Making a strong case for raising FDI cap in insurance sector, Finance Minister P Chidambaram said on Monday the industry requires $5-6 billion capital in the immediate run.
"Every company already has 26 per cent FDI. So if you raise the cap from 26 per cent to 49 per cent, then there is a headroom for them to bring in more capital.
"The estimated capital requirement in insurance sector is about $5-6 billion in the immediate future," the minister told reporters.
The penetration ratio in life insurance sector is 4.4 per cent and 0.76 per cent in the non-life segment, meaning a vast majority of the population does not have insurance at all.
While the Cabinet last week approved an amendment to the Insurance Laws (Amendment) Bill, 2008, to raise the foreign direct investment in the sector from 26 per cent to 49 per cent, the proposal needs to be cleared by Parliament.
Chidambaram said the government intends to meet BJP and other parties ahead of the Winter Session to seek their support to raise the FDI cap to 49 per cent from the present 26 per cent as the sector require huge amount of capital.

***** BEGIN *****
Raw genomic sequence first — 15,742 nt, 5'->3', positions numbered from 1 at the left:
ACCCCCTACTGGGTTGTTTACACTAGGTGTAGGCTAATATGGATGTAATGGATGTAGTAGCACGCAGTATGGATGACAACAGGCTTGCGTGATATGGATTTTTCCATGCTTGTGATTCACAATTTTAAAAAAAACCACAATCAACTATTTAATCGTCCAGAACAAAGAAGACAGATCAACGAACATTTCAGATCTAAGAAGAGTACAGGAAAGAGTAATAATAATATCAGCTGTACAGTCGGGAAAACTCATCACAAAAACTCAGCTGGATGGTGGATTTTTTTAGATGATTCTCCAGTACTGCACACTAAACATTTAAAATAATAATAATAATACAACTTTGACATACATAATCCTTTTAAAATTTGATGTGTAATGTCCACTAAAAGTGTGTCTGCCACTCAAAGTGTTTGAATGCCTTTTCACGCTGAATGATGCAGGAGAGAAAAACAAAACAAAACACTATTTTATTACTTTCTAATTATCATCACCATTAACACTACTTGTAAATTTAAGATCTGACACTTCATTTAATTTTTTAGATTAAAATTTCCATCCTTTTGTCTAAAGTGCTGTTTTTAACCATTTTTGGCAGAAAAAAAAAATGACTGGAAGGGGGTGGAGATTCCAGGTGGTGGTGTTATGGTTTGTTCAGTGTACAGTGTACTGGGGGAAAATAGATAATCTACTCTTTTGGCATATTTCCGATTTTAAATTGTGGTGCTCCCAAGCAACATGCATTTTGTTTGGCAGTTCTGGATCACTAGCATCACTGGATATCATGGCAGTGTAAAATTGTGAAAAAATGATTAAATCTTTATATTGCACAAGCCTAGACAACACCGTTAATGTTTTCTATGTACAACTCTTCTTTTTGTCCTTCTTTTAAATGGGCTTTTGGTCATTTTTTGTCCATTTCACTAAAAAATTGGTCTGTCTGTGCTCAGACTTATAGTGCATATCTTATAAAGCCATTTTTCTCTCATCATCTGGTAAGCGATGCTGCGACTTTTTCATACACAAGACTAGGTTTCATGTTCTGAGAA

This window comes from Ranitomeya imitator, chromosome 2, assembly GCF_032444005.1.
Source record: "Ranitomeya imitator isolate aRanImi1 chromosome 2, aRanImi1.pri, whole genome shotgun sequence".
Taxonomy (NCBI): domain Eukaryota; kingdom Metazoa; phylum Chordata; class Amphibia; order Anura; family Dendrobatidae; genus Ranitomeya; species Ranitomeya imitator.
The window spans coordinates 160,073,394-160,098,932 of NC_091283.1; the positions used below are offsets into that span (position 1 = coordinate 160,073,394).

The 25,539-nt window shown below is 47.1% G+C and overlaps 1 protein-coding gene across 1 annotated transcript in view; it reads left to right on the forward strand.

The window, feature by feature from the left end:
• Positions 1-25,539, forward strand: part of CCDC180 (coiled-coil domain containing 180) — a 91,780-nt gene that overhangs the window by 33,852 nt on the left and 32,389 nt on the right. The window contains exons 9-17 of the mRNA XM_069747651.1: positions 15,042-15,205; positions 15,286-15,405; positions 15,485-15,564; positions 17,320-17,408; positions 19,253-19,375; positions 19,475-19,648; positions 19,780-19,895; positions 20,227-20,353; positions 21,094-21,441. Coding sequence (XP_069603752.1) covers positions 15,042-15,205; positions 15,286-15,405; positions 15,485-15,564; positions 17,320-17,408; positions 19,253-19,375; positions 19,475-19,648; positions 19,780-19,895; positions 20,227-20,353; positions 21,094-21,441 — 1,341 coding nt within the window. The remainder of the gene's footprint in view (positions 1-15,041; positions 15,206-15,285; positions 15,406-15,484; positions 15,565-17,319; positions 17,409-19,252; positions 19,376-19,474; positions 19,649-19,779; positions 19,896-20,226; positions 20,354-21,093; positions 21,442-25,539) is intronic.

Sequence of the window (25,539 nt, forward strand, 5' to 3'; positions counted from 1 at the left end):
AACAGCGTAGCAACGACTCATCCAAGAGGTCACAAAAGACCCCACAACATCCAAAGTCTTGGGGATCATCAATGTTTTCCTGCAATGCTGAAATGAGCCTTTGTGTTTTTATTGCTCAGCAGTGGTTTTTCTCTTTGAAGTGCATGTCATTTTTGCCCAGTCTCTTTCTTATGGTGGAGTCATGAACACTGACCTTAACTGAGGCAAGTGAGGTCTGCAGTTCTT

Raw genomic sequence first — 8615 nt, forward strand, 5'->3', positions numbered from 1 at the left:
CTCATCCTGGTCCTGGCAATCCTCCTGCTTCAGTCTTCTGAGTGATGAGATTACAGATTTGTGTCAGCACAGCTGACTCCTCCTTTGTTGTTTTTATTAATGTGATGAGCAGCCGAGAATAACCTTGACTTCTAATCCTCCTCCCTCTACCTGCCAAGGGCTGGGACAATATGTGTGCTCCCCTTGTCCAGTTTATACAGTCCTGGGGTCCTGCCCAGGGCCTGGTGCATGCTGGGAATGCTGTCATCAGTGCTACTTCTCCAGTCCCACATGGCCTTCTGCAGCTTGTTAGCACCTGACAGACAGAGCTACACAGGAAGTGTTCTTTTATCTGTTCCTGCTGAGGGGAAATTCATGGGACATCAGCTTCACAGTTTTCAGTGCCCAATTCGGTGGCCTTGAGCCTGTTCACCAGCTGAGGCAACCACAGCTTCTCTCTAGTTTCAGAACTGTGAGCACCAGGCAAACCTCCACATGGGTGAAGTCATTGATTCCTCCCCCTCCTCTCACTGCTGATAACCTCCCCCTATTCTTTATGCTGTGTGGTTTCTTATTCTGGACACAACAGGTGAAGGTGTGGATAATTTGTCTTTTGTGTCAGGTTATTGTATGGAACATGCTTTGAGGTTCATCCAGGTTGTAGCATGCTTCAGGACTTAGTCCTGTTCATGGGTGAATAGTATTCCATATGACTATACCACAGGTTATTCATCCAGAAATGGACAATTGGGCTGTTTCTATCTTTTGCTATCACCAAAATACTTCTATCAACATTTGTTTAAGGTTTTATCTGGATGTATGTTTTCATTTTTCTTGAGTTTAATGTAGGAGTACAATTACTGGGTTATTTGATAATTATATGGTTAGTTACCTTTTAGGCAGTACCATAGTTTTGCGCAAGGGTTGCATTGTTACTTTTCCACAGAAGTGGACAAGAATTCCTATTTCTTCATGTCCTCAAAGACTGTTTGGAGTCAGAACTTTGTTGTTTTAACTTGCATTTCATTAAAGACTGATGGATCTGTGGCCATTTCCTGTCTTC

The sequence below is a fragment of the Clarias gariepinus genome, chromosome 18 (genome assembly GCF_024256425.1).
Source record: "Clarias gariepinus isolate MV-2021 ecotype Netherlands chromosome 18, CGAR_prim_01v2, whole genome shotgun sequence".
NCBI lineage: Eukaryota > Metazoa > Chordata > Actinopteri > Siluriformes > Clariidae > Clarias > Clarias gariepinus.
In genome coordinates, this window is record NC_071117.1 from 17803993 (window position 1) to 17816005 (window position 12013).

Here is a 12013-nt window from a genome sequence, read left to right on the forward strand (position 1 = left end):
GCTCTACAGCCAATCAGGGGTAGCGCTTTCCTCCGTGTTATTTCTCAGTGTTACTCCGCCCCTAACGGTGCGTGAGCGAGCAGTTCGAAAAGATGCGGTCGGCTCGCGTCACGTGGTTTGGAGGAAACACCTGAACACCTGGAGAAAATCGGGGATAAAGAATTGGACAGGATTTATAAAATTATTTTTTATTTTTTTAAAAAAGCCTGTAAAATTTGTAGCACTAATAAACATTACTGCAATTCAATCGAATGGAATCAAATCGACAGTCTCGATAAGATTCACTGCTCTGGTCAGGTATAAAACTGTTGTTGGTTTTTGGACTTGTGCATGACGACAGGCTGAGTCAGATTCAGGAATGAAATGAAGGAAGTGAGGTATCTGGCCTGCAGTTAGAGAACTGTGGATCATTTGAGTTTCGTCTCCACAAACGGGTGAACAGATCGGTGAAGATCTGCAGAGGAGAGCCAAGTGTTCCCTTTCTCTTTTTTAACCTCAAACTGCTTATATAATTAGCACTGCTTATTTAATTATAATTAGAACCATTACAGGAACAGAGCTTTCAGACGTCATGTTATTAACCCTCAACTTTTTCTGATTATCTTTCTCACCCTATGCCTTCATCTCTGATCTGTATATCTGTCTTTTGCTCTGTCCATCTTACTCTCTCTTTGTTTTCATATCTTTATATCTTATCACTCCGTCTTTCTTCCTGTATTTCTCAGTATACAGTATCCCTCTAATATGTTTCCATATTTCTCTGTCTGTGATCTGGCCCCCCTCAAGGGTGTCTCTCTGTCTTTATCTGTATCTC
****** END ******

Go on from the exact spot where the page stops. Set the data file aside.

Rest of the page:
He said 'by and large' the provisions of the insurance bill are along the lines recommended by the Standing Committe for Finance and he does not expect any opposition to the entire bill or the most of its clauses.
"The disagreement is only...to only one clause (related with FDI ceiling).
"On that clause, I expect a vigorous debate and I hope I will be able to convince the opposition parties. Even before the Parliament session, I intend to meet with the Principal Opposition party and other parties and ask for their support," the Finance Minister said.
The Standing Committee headed by senior Bharatiya Janata Party leader Yashwant Sinha had recommended to maintain the FDI ceiling at 26 per cent in the sector.
Increasing the FDI ceiling is a long standing demand of the industry and the sectoral regulator IRDA.
At present there are 23 private sector life and non-life insurance companies, besides state-owned LIC [ Get Quote ], GIC and four general insurance companies.
The state-run insurance companies will remain in the public sector.
The Insurance sector was opened up for private sector in 2000 after the enactment of the Insurance Regulatory and Development Authority Act, 1999 (IRDA Act, 1999).